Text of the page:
Still tracking down the barbel (Entry 11)

Another venture onto a local small river this week in search of some barbel. Although with all the heavy rain we have had over the past few days, tactics had to change to accomodate the river conditions. Let me explain.

I had planned on fishing the weirpool on tonights session, and in the end this is what I did do, but I would have prefered a little less flow on the water. I said what would prefer but I am not a barbel and in hindsight I think I had some favourable conditions to get the barbel in a feeding mood. As I have only just started fishing the river I dont really know how many barbel are in the river, I am guessing not very many so I have decided to systematically fish different swims on each visit to get any idea on the stock density.

I concentrated tonights session on that far bank eddy. It took a lead of 1.5oz to hold bottom comfortably and the bottom was clean gravel. The river was about a foot up from my last visit and had a fair amount of colour in it. To my eyes it looked like perfect conditions for a barbel, if there were any present. There was also a nice looking crease swim at the bottom of the run off and I was able to trickle in some pellets during the few hours I spent fishing the eddy so that, on walking back to the car after dusk, I could have that famous ‘one last cast’.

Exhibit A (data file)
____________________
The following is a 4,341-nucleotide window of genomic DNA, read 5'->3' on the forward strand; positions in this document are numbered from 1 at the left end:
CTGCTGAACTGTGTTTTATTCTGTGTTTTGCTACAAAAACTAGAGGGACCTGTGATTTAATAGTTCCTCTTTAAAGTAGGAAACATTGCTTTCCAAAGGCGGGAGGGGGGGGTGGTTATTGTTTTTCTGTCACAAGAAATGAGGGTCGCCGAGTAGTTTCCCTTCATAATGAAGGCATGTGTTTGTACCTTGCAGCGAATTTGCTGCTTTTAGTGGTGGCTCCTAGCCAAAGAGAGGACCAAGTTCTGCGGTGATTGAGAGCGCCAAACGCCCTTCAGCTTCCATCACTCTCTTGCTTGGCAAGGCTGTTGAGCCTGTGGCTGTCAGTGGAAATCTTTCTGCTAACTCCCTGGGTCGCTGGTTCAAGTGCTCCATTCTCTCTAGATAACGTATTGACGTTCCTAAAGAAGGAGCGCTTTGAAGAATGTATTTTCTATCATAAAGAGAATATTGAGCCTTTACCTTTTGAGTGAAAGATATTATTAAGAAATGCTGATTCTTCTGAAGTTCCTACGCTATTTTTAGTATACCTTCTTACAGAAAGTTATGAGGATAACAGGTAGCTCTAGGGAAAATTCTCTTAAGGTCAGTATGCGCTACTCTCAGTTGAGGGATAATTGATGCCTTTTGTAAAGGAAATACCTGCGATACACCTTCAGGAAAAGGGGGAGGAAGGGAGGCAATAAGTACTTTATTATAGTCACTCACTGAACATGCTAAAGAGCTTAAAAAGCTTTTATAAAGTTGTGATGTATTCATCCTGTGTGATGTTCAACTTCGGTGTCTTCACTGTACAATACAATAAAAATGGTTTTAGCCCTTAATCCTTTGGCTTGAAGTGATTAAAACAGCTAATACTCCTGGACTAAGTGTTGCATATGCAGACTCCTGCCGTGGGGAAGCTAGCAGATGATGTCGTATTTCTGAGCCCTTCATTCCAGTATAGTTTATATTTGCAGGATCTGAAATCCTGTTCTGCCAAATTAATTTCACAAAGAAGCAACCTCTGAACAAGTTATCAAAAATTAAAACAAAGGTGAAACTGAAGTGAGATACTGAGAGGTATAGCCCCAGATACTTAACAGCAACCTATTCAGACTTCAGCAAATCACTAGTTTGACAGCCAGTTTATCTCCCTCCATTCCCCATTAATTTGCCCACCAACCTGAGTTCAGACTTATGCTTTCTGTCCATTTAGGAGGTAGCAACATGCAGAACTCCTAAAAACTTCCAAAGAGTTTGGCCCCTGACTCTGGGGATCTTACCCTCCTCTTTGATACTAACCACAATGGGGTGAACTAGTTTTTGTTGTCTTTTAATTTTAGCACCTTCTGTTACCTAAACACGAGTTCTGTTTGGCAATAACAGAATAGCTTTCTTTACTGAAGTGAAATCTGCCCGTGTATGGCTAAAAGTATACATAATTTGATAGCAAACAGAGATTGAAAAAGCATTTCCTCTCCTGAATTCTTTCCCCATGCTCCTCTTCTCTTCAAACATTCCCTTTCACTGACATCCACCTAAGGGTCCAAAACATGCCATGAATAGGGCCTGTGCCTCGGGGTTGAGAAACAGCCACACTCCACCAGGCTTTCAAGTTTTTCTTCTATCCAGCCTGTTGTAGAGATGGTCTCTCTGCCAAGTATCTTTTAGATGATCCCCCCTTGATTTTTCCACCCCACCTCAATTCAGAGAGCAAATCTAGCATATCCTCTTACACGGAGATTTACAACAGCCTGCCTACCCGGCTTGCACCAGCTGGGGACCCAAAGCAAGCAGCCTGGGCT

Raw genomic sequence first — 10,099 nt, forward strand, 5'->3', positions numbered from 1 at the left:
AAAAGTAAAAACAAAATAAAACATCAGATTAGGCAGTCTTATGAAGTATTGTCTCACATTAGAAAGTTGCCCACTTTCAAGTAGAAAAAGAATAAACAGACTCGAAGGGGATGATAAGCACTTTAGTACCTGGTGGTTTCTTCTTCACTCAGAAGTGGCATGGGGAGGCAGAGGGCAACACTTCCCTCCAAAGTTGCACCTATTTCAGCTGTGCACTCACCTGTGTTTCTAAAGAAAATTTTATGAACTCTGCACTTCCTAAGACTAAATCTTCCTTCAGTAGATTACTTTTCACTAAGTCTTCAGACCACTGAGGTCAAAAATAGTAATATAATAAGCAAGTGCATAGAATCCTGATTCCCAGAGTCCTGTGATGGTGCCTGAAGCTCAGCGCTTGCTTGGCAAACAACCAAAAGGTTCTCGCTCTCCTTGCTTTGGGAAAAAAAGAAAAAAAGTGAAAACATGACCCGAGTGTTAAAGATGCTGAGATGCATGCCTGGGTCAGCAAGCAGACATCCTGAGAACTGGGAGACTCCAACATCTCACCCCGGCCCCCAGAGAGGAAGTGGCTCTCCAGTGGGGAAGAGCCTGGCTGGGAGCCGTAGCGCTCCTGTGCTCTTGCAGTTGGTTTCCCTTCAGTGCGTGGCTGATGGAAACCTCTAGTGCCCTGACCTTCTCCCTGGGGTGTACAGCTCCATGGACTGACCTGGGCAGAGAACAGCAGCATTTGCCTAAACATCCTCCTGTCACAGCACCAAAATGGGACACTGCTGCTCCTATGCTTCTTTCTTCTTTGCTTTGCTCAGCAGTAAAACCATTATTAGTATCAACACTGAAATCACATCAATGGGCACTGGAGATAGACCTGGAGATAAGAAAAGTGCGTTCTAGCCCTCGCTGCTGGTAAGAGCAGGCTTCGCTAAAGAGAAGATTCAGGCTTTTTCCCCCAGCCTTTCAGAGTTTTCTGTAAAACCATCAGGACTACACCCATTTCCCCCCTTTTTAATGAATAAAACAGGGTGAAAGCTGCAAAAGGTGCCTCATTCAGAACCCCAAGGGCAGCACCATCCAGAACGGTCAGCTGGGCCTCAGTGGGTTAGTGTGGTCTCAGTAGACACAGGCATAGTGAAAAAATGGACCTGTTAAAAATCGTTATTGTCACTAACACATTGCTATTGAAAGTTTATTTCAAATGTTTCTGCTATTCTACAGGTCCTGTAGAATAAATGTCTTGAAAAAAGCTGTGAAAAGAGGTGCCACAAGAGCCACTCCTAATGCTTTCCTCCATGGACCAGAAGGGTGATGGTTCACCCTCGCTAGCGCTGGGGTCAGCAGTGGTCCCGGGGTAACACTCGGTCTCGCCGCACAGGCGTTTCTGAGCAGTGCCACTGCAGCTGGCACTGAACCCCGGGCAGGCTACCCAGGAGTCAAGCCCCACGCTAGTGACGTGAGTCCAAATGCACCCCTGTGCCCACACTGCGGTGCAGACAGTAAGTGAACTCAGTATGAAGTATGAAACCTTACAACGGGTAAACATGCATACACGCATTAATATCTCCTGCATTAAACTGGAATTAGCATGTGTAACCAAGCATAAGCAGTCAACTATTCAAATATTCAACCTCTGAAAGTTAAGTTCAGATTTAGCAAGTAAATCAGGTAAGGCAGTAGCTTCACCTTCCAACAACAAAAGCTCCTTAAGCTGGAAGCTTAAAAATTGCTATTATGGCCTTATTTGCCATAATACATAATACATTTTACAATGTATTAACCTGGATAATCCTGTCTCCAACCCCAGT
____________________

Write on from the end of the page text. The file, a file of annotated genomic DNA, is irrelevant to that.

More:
The rig for tonight was very simple, it doesn’t need to be complicated when fishing for barbel in these conditions. The tackle however does need to be strong, especially fishing in a weirpool where snags abound and the current can be very strong. For this reason I dispensed my usual braid hooklength in favour of a more durable and reliable monofilament. I also like to make the length no longer than 18 inches, but ideally 12 inches, again just for extra security and less chance of it finding and snags or debris. Above the hooklength its just a simple safety lead clip that is fixed on a size 8 swivel bolt rig style. Lastly, I use a rubber waggler stop a few feet above the lead to stop any weed being washed down the river dislodging the lead. It just gives you more time in the water fishing, and less time cleaning rubbish off the end tackle.